Recently I found, not one, but two people who actually admitted to liking C++! I had always thought myself alone in that particular perversion. These people were in a much better position to judge it than I - they both work in C++ for Google, which I understand is an advertising company of some kind that has a largish codebase.
When the projects list first went up, I felt like a kid in an improbably-nerdy-and-likely-soon-to-be-out-of-business candy store. Linux! FFmpeg! Mesos! I followed the getting started documentation on half a dozen projects, poked around the bug trackers, signed up for mailing lists, and even contacted a few of the mentors. It was great fun.
I didn't really consciously decide which projects to apply for - I just worked on whatever was most exciting to me each day, and at the end of the application process I had submitted patches for two projects.
Somewhat to my surprise, neither of these were in C or C++. I think my somewhat geriatric laptop was the deciding factor there - interminable compilation really does knock you out of the zone. Some of them were also lacking in tests and/or documentation,  though this varied a lot.
Rather more to my surprise, one of the projects was in Perl.
Perl, Haha! Wait, I Don't Get It.
Just to be clear, I don't know Perl. I know of Perl, but my introduction to programming culture was via the blogotetrahedron,  and I doubt I'll offend anyone by observing that Perl is not super trendy in those triangles.
But, their project involved learning Elasticsearch, which looked pretty interesting. The project set up used Vagrant - cool. The documentation was detailed, and when I hit a problem the mentor and irc channel were both friendly. Automated test suite with good coverage and continuous integration? Yes, yes, and yes. And the code itself was... actually, it was good. Huh.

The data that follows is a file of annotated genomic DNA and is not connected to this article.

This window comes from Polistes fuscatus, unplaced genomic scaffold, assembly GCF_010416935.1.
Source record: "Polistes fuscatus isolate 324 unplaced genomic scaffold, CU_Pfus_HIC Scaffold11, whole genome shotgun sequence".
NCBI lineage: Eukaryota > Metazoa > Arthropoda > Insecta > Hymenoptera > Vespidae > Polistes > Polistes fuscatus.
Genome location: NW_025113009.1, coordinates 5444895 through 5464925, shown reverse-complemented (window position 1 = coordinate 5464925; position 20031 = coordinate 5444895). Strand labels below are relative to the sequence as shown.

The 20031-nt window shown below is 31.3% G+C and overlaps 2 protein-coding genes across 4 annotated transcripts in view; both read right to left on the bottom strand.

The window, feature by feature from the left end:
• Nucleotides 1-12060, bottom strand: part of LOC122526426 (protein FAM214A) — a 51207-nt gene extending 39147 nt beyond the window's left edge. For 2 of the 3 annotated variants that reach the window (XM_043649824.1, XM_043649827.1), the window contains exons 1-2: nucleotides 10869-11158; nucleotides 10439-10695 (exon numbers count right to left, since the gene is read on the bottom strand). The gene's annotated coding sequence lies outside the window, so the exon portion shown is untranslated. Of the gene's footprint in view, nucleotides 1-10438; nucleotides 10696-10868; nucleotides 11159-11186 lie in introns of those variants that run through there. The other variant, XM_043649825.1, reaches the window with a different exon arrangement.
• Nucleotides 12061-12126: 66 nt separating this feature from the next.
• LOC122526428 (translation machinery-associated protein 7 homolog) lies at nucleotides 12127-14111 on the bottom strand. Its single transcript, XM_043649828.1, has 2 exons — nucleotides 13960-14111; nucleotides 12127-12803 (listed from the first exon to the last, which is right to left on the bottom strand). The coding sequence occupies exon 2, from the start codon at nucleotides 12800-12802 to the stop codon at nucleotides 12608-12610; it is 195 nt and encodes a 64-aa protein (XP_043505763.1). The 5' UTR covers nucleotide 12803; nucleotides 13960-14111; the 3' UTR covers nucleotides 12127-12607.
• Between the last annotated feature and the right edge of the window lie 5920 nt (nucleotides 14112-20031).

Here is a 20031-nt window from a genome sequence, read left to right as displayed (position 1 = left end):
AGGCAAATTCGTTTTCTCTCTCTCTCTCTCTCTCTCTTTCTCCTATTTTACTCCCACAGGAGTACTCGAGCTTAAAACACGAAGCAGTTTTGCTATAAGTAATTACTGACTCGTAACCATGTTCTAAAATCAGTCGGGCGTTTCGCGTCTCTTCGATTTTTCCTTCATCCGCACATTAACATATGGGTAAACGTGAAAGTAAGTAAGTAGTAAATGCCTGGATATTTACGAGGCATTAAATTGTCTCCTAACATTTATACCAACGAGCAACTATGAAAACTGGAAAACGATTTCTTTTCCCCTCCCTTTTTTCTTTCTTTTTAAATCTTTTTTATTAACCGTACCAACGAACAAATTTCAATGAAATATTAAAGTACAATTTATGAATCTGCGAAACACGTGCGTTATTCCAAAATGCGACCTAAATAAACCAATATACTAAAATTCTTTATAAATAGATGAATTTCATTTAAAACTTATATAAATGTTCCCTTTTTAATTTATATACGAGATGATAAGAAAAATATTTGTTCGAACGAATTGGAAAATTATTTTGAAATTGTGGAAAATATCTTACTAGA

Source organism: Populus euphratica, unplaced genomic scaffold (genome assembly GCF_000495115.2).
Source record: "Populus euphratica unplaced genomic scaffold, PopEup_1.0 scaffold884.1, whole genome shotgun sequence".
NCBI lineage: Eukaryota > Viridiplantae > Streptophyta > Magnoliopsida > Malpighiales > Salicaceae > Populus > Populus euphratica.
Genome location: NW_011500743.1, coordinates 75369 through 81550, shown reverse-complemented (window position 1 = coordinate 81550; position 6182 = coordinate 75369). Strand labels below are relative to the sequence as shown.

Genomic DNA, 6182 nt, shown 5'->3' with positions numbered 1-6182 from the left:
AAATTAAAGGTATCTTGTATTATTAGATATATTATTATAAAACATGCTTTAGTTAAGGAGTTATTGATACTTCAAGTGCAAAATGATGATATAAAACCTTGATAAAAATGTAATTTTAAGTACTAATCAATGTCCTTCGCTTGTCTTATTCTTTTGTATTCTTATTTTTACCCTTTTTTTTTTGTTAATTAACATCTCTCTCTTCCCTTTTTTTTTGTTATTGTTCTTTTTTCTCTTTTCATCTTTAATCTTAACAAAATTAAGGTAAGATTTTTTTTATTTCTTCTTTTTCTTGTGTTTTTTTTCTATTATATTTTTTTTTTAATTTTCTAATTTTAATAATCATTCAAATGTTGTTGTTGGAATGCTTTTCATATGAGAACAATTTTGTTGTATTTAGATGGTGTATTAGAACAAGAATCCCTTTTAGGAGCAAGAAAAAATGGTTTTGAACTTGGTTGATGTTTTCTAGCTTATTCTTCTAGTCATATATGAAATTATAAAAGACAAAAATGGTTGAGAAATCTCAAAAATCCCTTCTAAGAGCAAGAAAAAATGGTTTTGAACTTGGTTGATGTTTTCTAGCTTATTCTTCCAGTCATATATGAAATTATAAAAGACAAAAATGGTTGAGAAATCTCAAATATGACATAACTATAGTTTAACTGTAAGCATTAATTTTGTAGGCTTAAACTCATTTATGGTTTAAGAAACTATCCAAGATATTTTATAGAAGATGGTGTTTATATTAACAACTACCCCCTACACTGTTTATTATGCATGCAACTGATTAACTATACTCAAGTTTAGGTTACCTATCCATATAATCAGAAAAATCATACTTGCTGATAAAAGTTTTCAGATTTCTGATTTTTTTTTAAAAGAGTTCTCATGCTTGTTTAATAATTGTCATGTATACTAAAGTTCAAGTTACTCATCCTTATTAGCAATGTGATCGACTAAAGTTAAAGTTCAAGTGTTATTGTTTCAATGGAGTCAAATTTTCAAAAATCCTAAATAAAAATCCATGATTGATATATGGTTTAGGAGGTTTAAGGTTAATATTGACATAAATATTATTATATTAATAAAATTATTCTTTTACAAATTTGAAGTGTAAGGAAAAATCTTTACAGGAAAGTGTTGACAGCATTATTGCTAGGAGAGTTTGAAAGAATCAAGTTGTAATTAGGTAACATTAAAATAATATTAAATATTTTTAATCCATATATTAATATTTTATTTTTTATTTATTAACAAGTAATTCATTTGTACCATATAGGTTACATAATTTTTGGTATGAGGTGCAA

As other projects fell by the wayside, I kept looking forward to playing with this one, and eventually that resulted in a pull request and an application. If I get it, I'll be quite happy to spend this winter hacking Perl.
You Said You Were Going to Talk About C++ And If You Don't I'll Cry
Perl, like C++, has a reputation for impenetrable code. But it's a poor workman who blames her tools. Let's hear about the twisted horrors of Google's C++ codebase: 
Antoinetta: "Note, this is C++11 on a very large, well-tooled, coding-rules-strictly-followed code base, which is what this language is designed for. Also, I'm learning it from kind in-person experts who encourage asking questions, which is probably the best way to learn C++."
Gargravarr: "C++11, with strict style guidelines and code review, and liberal use of static analysis tools, is quite nice. Then again, most languages are probably quite nice under those conditions." 
Yes, some languages encourage good practices more than others. Python does its best to make clean code the path of least resistance, but it is still quite possible to write ugly Python.
C++ and Perl were designed to excel along different dimensions,  and they certainly do make it easy to write an unreadable mess if you're so inclined (or even if you just don't care). But it's not a foregone conclusion. Every tool has its limitations; a good team who cares about what they are doing will work around those limitations and make something great.
|||one project, which shall remain nameless, pointed me to a wiki page that was last edited in 2009. No, it did not contain a design overview or other gracefully aging data. No, I did not apply for that project.|
|||oh, your blog is still on a sphere? How quaint.|
|||I don't know if my friends are ready to come out of the closet on this particular issue, so I'll use pseudonyms.|
|||pretty slick pseudonyms, right? If you want a slick pseudonym you should tell me interesting things that I can steal for my blog.|
|||for C++, it was providing high level abstractions without any compromise of program performance compared to C; for Perl, unifying the functionality of disparate command-line tools in a terse system that emulates natural language.|